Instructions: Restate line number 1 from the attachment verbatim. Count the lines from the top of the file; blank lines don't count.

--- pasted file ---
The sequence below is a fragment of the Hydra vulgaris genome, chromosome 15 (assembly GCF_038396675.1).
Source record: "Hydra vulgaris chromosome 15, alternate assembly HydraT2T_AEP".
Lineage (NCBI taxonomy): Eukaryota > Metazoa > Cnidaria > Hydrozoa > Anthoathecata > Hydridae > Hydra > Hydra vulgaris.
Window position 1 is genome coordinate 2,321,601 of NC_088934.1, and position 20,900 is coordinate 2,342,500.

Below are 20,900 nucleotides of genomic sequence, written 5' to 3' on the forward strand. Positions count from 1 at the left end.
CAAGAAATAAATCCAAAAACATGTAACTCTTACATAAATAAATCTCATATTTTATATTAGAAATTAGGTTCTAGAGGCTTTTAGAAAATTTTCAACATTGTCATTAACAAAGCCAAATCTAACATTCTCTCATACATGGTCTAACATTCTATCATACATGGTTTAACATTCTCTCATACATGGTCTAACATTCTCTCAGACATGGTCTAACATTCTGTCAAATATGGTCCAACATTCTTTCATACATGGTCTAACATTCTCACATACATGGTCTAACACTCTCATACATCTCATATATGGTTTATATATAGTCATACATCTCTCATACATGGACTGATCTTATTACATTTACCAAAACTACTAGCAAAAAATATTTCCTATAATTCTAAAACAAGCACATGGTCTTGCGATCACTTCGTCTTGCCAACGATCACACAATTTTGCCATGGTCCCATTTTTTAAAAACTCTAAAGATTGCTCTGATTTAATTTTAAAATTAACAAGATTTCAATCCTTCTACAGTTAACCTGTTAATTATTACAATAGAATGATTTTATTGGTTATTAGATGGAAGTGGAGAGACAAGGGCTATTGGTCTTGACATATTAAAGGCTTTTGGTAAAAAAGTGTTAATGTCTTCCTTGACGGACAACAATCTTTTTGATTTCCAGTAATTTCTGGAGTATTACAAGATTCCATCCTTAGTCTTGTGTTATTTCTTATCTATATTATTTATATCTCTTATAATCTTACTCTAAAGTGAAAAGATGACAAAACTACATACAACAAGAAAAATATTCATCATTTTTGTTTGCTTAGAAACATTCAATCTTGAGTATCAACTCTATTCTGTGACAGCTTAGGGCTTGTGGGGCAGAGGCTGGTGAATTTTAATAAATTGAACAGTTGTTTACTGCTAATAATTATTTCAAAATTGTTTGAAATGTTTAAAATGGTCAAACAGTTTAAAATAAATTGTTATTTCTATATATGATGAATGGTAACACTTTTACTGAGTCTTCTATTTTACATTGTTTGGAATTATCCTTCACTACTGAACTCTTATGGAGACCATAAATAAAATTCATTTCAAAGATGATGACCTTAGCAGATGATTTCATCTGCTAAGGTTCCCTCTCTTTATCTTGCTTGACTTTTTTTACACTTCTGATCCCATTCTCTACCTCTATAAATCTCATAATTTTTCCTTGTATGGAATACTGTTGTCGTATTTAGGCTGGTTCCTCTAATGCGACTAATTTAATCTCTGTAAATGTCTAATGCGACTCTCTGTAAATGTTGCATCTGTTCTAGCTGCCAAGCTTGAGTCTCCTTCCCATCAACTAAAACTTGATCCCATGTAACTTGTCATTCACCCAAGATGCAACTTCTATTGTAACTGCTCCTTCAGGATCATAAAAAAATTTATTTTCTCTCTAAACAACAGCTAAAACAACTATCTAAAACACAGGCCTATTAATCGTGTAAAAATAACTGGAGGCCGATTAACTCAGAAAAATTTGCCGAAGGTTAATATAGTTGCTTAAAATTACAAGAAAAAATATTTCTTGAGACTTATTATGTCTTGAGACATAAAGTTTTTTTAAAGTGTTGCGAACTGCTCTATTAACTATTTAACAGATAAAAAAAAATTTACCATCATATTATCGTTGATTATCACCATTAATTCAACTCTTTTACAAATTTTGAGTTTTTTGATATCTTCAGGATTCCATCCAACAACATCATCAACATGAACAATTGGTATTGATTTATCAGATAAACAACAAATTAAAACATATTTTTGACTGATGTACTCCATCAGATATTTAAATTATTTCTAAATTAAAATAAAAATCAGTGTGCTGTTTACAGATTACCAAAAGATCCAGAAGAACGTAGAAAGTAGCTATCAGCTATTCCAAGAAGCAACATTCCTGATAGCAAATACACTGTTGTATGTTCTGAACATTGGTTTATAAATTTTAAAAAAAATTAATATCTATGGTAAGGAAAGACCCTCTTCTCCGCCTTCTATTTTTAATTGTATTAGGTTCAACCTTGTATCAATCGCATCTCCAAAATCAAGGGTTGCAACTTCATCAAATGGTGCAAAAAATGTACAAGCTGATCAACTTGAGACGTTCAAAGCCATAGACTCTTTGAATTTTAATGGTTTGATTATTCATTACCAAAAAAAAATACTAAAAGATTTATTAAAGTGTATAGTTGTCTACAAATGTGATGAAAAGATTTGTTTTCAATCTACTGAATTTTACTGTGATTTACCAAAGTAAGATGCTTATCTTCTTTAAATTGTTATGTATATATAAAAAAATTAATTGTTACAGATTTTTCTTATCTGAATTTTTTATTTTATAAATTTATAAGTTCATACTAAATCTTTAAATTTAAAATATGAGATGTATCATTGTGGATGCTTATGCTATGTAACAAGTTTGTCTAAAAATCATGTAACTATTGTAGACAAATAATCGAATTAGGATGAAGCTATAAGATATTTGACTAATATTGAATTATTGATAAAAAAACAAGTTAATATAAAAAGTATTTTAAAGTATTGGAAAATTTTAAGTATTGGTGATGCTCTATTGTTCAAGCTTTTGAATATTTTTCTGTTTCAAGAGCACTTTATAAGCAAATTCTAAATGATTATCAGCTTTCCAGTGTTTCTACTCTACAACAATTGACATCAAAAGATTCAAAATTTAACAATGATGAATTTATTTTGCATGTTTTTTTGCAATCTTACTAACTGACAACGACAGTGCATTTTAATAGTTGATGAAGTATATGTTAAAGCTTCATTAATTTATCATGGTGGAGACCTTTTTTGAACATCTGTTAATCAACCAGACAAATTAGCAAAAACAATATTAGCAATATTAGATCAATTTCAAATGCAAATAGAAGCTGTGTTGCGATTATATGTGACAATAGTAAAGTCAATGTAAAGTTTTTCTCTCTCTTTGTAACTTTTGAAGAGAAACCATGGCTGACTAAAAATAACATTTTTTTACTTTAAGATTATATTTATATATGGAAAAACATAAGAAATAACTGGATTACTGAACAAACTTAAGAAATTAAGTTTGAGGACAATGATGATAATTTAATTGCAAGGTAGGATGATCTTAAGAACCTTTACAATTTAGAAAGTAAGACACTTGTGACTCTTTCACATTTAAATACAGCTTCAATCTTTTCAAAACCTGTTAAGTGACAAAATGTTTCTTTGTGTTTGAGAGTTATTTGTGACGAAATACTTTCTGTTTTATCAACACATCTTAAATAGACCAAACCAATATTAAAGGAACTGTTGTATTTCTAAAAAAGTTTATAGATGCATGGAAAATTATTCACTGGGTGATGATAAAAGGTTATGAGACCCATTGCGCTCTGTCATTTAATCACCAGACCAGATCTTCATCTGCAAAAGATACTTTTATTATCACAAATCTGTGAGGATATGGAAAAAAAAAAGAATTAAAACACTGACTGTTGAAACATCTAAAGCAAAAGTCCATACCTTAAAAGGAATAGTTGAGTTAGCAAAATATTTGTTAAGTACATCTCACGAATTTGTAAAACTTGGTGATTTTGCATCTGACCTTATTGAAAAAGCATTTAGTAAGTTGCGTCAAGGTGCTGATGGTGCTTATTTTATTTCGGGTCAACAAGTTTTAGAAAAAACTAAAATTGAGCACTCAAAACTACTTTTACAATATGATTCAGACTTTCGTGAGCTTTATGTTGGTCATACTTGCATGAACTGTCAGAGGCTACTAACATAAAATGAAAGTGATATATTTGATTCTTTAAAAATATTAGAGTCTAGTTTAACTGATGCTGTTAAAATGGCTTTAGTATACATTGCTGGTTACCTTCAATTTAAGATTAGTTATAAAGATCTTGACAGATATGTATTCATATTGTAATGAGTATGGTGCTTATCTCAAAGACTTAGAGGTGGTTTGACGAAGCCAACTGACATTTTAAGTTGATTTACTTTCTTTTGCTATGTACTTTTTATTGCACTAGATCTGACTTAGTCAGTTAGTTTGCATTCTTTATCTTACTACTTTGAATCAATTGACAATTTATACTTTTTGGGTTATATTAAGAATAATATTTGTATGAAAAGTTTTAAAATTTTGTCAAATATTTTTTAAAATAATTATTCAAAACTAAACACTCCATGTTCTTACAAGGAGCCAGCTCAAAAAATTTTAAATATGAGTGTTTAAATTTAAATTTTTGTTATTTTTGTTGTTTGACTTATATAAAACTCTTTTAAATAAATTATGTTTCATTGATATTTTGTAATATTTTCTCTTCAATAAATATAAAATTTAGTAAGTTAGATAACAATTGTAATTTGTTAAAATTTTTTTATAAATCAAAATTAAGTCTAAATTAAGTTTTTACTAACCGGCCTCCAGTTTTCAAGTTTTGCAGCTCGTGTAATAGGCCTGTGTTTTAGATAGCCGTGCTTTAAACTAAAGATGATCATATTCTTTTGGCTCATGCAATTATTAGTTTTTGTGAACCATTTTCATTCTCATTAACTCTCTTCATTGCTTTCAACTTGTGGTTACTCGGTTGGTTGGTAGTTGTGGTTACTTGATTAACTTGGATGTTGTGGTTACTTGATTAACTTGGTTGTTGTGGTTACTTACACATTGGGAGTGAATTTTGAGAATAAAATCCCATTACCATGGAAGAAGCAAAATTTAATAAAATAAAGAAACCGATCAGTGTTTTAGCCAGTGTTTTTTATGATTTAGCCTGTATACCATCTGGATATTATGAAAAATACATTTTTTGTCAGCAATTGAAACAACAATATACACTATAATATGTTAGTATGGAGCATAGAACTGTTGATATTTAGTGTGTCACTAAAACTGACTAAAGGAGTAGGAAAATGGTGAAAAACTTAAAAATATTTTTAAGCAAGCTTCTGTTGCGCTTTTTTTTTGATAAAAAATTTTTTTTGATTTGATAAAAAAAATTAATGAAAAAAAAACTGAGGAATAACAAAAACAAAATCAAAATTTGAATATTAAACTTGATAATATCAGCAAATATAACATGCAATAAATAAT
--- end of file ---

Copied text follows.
The sequence below is a fragment of the Hydra vulgaris genome, chromosome 15 (assembly GCF_038396675.1).